Thing is, we're dealing with facts of life here, somewhat divergent but still facts, such as:
and these two indisputable facts are running up against people who want to persist in their myths and superstitions to the point of insisting that school curricula and practices maneuver around these facts and be modified to cater to THEM, which, by the way, IS the point of the rest of my comment.
If they're that frightened of what their children will be discovering in a public school setting, I would be surprised that they didn't already reject it in favor of homeschooling. Of course, they MIGHT consider giving up their prejudices and biases ... but let's not be radical here.... [sigh]
My experience has been the GLBT parents who are clear with themselves and not defensive will have done the necessary coaching of their own children so they have things well in hand. It is when one and/or the other parent feels guilt or shame, the children have difficulty when faced with such challenges.
I’m sorry Loren, but teaching tolerance of the gay lifestyle to a first grader will be about as effective as trying to teach evolutionary concepts to someone who has had no introduction to, or capability of understanding, the Scientific method.
All I am advocating is the teaching of lessons that can be understood by children with a certain level of development which will allow that lesson to be learned.
It is absurd to introduce the idea of homosexuality to a 6 year old, and is more likely to create confusion than understanding or tolerance.
Six year olds do understand bullying, however, and that is what would be a relevant lesson for both children of that age and their parents in this case.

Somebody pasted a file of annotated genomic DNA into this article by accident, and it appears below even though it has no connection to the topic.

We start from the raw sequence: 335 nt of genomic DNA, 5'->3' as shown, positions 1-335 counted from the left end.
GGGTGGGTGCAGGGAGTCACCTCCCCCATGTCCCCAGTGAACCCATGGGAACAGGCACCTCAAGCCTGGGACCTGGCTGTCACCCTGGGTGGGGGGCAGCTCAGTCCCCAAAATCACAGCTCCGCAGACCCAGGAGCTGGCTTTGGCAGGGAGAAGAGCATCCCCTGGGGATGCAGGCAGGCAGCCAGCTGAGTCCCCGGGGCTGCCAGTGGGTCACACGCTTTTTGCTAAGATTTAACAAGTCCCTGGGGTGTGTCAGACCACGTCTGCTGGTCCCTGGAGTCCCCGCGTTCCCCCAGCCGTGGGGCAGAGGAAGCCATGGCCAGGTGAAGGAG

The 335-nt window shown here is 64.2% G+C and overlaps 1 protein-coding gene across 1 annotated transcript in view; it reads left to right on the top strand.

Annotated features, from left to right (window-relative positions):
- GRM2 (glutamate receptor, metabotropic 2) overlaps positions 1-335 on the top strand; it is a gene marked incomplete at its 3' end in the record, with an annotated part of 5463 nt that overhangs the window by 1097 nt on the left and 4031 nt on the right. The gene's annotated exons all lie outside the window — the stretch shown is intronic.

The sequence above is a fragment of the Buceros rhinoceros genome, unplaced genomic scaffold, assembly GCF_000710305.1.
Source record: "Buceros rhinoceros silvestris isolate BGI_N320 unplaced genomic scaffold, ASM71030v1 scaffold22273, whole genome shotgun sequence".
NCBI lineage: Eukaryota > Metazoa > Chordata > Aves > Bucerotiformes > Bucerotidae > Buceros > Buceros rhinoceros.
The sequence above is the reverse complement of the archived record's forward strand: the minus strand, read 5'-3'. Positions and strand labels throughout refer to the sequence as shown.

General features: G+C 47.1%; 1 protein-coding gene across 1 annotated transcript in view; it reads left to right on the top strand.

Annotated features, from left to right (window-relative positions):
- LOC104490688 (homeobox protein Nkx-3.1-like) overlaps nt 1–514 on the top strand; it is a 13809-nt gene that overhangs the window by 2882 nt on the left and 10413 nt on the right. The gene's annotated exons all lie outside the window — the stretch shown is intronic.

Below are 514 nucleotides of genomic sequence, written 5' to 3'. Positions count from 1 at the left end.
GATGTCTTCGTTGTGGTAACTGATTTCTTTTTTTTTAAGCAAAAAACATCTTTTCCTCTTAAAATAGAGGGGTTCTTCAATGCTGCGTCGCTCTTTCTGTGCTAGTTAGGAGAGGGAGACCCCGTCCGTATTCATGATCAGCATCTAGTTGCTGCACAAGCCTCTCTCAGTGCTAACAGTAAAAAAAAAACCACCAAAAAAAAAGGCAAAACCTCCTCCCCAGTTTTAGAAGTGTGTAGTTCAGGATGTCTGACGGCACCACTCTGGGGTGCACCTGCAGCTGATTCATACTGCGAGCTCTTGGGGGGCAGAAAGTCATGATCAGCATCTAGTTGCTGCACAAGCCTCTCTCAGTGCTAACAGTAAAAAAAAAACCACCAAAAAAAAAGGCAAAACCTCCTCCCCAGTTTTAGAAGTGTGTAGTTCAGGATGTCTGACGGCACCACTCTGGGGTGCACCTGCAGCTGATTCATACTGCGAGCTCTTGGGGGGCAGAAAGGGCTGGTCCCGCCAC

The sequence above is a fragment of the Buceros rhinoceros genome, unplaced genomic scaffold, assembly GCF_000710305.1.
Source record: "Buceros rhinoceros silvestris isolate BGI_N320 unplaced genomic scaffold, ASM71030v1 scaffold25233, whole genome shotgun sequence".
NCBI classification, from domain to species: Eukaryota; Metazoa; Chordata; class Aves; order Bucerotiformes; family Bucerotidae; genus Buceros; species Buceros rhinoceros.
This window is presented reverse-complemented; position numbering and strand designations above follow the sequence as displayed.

And Joan (below);
“ I guess it gets down to fundamental meaning of education: do we teach customs and traditions whether true or false, or do we teach the best science available at the time?”
Answer: You teach lessons to the child that the child is developmentally capable of learning.
I never suggested teaching gay tolerance. I said, and I quote,
"SOMETHING needs to be addressed, regardless, whether it's the concept of alternative nuclear families or some variant on that theme."
As a part of addressing this "something," someone should bring up the idea that there are all sorts of FAMILIES out there, which might include the traditional nuclear, one-parent, and two-same-sex-parent, among many others. Robin Williams did a brilliant job of this at the end of Mrs. Doubtfire, and though he didn't mention same-sex-parented families, I suspect ol' Euphegenia could have slid it in there without so much as raising an eyebrow.
One way or another, kids are going to ask, at minimum, and if answers aren't forthcoming, they're liable to come up with their own, which could lead to more confusion and problems, not less. This wasn't an issue when I was a first grader, some 55 years ago, but it is a very clear potential problem NOW, and teachers should be prepared to face it.